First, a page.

The curriculum taught in Mennonite schools is a narrow one. They concentrate on mastering the English language and on arithmetic. These subjects are the ones most important in the limited but necessary interactions with the outside world. The three R's are supplemented by some agricultural studies, health, history, geography, and sometimes a little science and art. American schools place nearly emphasis on each of a much wider range of subjects and ideas. The Amish specialization on basic English and math allow the subjects to be taught thoroughly. "The Amish stress accuracy rather than speed, drill rather than variety, proper sequence rather than freedom of choice" (Hostetler 182). Perhaps the American school could step back in time to traditional teaching. Giving students more time to reinforce basic "facts" could strengthen the foundation that supports continuing education.

The straightforward subject matter taught by the Amish is not the only simplified aspect of their educational system. As in every facet of Mennonite society, simplicity in all things is a distinguishing feature of these schools. Classes are not held in expansive buildings equipped with the finest technology and new learning aids. Students meet in one- or two-classroom buildings with no electricity or indoor plumbing. The entire school, grades one through eight, meets and learns together. There is no waste in an Amish school. Time and space are precious and used as efficiently as possible. Perhaps students in these schools are able to concentrate on the subject at hand better than other American students. They have few distractions and keep busy at all times.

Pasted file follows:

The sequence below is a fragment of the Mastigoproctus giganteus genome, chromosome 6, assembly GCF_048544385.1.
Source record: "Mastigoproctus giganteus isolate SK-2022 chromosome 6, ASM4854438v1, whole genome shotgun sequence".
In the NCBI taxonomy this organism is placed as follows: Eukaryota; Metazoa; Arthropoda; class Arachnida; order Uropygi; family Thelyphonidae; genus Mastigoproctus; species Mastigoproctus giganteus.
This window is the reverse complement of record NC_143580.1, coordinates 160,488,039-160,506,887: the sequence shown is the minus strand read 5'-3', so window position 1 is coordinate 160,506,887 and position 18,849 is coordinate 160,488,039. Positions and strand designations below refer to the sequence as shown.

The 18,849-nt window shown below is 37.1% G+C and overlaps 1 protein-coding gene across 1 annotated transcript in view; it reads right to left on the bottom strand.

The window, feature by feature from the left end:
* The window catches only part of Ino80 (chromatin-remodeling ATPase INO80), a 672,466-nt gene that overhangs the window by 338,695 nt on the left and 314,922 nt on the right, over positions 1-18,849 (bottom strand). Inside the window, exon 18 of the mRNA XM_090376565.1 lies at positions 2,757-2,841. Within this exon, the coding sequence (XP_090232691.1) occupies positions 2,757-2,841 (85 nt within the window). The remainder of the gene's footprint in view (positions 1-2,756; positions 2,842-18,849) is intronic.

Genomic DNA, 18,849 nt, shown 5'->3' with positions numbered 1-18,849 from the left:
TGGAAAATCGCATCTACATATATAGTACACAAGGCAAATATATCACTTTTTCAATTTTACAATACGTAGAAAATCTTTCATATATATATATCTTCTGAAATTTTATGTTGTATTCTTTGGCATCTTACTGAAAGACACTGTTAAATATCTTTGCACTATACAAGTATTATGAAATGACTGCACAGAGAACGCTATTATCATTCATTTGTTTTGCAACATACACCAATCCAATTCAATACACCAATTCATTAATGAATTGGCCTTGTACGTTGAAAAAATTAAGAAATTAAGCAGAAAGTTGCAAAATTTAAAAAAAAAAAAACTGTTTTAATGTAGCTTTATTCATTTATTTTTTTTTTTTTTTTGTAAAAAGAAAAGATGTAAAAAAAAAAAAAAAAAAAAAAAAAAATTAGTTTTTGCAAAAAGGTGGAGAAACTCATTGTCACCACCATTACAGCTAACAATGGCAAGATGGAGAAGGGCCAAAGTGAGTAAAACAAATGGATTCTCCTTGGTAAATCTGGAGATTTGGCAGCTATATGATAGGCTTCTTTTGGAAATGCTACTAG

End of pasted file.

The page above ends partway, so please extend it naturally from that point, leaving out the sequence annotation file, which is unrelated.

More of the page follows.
In American public schools, the students are extremely diverse. Each personality is molded by a unique combination of family and peer influence, race, religion, and socioeconomic status. Individualism is promoted in these institutions. In an Amish community, where conformity is a necessity of life, students look and behave similarly and are all supposed to share common values. It stands to reason that these students would be easy to teach. The young teacher is sharing her knowledge with a comparatively homogeneous group. She does not have to cater to the needs of each child, but instead to the future needs of the congregation as a whole.